Construed most favorably to uphold the verdict, the evidence at trial showed that on the evening of the robbery, Williams and a companion, Joseph Huff, sold a $20 piece of purported crack cocaine to the victim. When the victim returned home later that evening, he was met in his front yard by Huff and Williams. Huff approached the victim and demanded his money When the victim refused, Huff produced a knife and told Williams to hold the victim's arms. While Williams was holding the victim, Huff searched his pockets and removed approximately $180. Williams and Huff then fled the scene. The victim called the police and identified Williams, whom he had known for approximately twenty years, as one of the robbers.
Huff, who previously pled guilty to armed robbery, testified at trial as a State's witness. He stated that when the victim paid for the cocaine, both he and Williams noticed he had a $100 bill. Huff further testified that after the transaction, he and Williams discussed robbing the victim. Huff stated that after the robbery, he gave Williams some of the money they took from the victim.
1. Williams asserts that the trial court erred in refusing his request to charge the jury on mistake of fact. In his brief, Williams contends that at the time of the robbery he thought Huff and the victim were fighting, and he held the victim's arm in an attempt to stop the fight. He argues that because he did not know Huff was robbing the victim, the trial court should have charged the jury on his defense of mistake. We find, however, that the evidence did not support a charge on mistake.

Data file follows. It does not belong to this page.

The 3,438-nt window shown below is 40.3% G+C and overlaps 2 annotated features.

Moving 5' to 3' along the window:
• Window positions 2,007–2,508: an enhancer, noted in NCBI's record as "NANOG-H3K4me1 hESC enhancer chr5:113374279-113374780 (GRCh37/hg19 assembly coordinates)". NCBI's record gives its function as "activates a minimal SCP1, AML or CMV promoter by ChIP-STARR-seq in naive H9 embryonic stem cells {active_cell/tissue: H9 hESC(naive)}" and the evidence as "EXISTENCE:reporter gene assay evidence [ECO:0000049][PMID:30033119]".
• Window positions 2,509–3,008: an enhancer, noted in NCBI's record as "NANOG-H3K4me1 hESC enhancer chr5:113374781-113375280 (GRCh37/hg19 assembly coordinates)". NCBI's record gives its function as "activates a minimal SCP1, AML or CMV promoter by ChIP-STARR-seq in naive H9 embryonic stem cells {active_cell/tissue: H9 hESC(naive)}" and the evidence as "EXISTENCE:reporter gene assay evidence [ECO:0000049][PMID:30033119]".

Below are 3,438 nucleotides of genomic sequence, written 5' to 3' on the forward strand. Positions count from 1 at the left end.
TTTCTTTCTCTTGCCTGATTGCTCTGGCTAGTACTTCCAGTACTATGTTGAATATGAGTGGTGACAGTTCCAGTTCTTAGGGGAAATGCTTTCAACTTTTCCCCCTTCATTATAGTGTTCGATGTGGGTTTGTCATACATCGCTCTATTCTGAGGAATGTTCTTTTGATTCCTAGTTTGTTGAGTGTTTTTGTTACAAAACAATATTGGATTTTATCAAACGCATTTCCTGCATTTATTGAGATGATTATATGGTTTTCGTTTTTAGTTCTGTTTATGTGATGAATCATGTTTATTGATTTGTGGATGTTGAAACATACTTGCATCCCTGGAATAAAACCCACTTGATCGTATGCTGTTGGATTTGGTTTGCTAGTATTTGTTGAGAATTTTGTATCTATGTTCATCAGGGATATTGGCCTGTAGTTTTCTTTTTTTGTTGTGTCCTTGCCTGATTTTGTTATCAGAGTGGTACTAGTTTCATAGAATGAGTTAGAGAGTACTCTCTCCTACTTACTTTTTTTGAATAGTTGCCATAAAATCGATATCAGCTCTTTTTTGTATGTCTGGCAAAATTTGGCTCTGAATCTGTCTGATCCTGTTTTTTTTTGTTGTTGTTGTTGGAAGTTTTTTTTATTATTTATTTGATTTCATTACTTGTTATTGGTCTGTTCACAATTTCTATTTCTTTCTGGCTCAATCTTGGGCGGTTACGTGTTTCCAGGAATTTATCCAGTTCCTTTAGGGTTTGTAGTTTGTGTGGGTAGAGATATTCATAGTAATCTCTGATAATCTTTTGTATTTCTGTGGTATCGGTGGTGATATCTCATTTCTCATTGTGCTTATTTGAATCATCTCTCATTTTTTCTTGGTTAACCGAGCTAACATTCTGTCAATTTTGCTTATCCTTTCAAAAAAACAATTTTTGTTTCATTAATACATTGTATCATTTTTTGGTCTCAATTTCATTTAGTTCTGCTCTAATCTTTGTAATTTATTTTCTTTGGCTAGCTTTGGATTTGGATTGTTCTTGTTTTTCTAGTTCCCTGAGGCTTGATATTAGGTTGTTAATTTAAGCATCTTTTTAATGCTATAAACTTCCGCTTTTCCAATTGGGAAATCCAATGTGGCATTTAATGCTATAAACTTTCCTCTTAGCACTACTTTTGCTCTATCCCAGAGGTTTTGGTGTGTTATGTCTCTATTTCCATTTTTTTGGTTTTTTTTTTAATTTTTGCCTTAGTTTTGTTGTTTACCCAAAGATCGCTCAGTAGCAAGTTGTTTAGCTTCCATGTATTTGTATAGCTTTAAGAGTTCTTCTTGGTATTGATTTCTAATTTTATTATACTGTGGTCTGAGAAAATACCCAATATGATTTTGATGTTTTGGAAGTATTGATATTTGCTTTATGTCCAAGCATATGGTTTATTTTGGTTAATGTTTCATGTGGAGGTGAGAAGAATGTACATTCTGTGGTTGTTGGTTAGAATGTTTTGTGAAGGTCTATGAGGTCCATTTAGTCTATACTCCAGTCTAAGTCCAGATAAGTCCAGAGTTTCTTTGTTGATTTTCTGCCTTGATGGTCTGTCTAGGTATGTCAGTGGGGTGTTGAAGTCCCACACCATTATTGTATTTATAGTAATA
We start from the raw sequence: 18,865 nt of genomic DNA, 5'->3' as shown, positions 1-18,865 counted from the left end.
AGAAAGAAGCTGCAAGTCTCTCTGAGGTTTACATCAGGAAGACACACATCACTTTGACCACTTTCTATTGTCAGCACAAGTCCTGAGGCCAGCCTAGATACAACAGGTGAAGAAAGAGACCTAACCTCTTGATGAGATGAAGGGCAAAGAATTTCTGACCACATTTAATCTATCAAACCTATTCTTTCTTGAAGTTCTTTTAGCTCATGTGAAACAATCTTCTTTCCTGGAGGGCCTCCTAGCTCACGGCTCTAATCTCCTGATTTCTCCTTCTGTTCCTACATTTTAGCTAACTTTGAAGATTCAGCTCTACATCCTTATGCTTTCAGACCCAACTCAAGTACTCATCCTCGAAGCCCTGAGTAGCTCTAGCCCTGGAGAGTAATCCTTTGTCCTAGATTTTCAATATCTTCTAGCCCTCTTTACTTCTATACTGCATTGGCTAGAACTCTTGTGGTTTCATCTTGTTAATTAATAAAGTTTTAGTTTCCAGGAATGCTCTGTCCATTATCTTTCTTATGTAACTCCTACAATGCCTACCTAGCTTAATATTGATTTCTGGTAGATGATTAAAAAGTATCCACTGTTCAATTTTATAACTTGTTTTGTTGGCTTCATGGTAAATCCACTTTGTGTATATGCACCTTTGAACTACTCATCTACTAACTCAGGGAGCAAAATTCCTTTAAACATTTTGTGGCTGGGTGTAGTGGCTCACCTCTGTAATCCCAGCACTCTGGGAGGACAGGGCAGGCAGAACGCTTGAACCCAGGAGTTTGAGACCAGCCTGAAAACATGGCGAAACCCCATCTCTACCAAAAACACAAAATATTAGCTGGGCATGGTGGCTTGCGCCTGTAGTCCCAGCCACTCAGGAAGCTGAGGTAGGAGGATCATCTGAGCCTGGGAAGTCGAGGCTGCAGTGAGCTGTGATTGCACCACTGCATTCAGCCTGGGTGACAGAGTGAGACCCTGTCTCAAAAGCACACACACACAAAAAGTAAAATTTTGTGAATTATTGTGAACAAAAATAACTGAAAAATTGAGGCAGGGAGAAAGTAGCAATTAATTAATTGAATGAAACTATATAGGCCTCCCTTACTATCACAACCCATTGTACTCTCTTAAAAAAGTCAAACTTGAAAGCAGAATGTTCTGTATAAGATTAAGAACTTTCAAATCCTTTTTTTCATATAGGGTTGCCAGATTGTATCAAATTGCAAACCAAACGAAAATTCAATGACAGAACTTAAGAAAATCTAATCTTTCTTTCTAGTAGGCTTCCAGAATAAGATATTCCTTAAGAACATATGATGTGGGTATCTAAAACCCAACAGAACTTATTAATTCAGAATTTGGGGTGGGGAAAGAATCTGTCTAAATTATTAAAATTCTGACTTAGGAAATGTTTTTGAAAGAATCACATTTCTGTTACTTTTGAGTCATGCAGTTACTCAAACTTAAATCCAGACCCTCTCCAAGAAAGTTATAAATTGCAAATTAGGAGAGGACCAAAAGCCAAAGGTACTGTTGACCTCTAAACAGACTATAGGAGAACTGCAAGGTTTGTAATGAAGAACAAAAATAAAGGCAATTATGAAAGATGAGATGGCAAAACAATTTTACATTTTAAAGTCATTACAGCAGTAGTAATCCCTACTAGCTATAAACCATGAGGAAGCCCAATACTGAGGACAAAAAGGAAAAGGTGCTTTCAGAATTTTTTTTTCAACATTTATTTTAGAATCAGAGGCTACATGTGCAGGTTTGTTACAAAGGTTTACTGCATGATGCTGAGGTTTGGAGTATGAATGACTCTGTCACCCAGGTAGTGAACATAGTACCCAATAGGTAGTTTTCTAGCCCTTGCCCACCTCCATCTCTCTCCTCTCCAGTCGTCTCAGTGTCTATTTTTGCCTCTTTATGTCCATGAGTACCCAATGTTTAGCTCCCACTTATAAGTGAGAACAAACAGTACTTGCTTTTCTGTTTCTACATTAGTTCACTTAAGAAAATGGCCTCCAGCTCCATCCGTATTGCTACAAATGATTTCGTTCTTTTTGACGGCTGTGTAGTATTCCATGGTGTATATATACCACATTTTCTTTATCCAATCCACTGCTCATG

2. Williams asserts that the trial court erred in failing to charge the jury as follows: "A person is justified in using force which is intended or likely to cause death or great bodily harm if he reasonably believes such force is necessary to prevent death or great bodily injury to a third person (or to other persons)." We disagree.
We find here, as we did in Division 1, that the evidence did not support the requested charge. Because Williams does not explain who he was using force in defending, we can assume only that he argues he was using force against the victim to defend his accomplice, Huff. However, Williams cannot deny participating in the robbery, while at the same time argue his participation was justified because he was defending Huff. Because there was no evidence showing that at the time of the robbery Williams held the victim to defend Huff, the charge was not warranted. See Fields v. State, 167 Ga. App. 816 (3) (307 SE2d 712) (1983)
. Furthermore, because there was no evidence presented that the victim intended to cause death or great bodily harm to Huff, Williams' request to charge was not properly adjusted to the evidence. See Pruitt v. State, 211 Ga. App. 654 (2) (440 SE2d 248) (1994)
. Accordingly, we find no error.
3. Williams asserts that the trial court erred in failing to give his requested charge that the testimony of an accomplice must be corroborated by other evidence. OCGA 24-4-8
requires corroborating evidence in "felony cases where the only witness is an accomplice. . . ." In this case, however, Williams' accomplice was not the only witness. The robbery victim and the investigating officer also testified as to Williams' participation in the robbery. Because Williams' guilt was not based solely upon Huff's testimony, the court did not err in failing to give the requested charge. Maxwell v. State, 170 Ga. App. 831 (2)
(a) (318 SE2d 650
4. Finally, Williams challenges the sufficiency of the evidence. Contrary to Williams' contention, we find the evidence was sufficient to show that he was not merely present at the scene, but was an actual participant in the robbery. See Vick v. State, 211 Ga. App. 735 (1) (440 SE2d 508) (1994)
. Furthermore, although there was conflicting testimony as to Williams' participation in the robbery, " '(i)t is the function of the jury, not the appellate court, to resolve conflicts in the testimony and determine the credibility of the witnesses. (Cits.)' [Cit.]" Id. at 736. The evidence was sufficient to authorize the jury's verdict that Williams is guilty of robbery by force beyond a reasonable doubt. Jackson v. Virginia, 443 U. S. 307 (99 SC 2781, 61 LE2d 560) (1979); Vick, supra.